Bosnia Journal: An American Civilian's Account of His Service with the 1st Armored Division and the

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Infinity Publishing, 2004 - Biography & Autobiography - 212 pages
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James Nelson spent 1996 at HQ Russian Brigade in Bosnia where he was the main American interpreter. This is his account of what he saw, heard, and experienced.

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This is an account of Dr. James Nelson's year of service as a civilian interpreter with the American and Russian peacekeepers in Bosnia. Dr. Nelson is a former military man, having served in Air Force intelligence during the Cold War, where he learned Russian, later earning a Ph.D. in Russian linguistics and working for an American company in the Soviet Union for several years in the late 70's. His experiences give him an unusually good level of insight into the character of the Russian soldiers with whom the American army was cooperating during the Bosnia mission. The book is filled with entertaining anecdotes and reads like a good story.
I thoroughly enjoyed the book and would recommend it to anyone with an interest in military history, peacekeeping, or Russian-American relations.

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About the author (2004)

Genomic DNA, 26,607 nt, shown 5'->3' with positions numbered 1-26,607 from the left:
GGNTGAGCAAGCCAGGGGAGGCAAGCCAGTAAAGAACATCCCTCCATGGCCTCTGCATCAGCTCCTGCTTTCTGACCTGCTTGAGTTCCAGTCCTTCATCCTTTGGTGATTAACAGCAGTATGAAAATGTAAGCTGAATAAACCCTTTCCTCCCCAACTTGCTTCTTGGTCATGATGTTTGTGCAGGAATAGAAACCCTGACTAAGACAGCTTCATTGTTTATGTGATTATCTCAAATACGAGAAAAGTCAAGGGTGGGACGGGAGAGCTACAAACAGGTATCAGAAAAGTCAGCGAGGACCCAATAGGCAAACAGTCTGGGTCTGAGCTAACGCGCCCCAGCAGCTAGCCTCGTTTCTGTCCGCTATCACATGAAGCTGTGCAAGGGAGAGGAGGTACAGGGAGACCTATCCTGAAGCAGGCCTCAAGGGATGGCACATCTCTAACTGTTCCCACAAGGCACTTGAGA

James L. Nelson is the author of 15 works of fiction and nonfiction. His novels include the five books of his "Revolution at Sea" saga and three in his "Brethren of the Coast" series. His novel "Glory in the Name" won the American Library Association's W.Y. Boyd Literary Award for Best Military Fiction. "Reign of Iron: The Story of the First Battling Ironclads", 2003, was his first work of nonfiction, and he has since authored two other histories of naval warfare in the American Revolution: "Benedict Arnold's Navy" and "George Washington's Secret Navy", which earned the Samuel Eliot Morison Award from the Naval Order of the United States. The Morison Award is one of the top honors accorded maritime historians in the U.S., and past winners include David McCullough and Patrick O'Brian.

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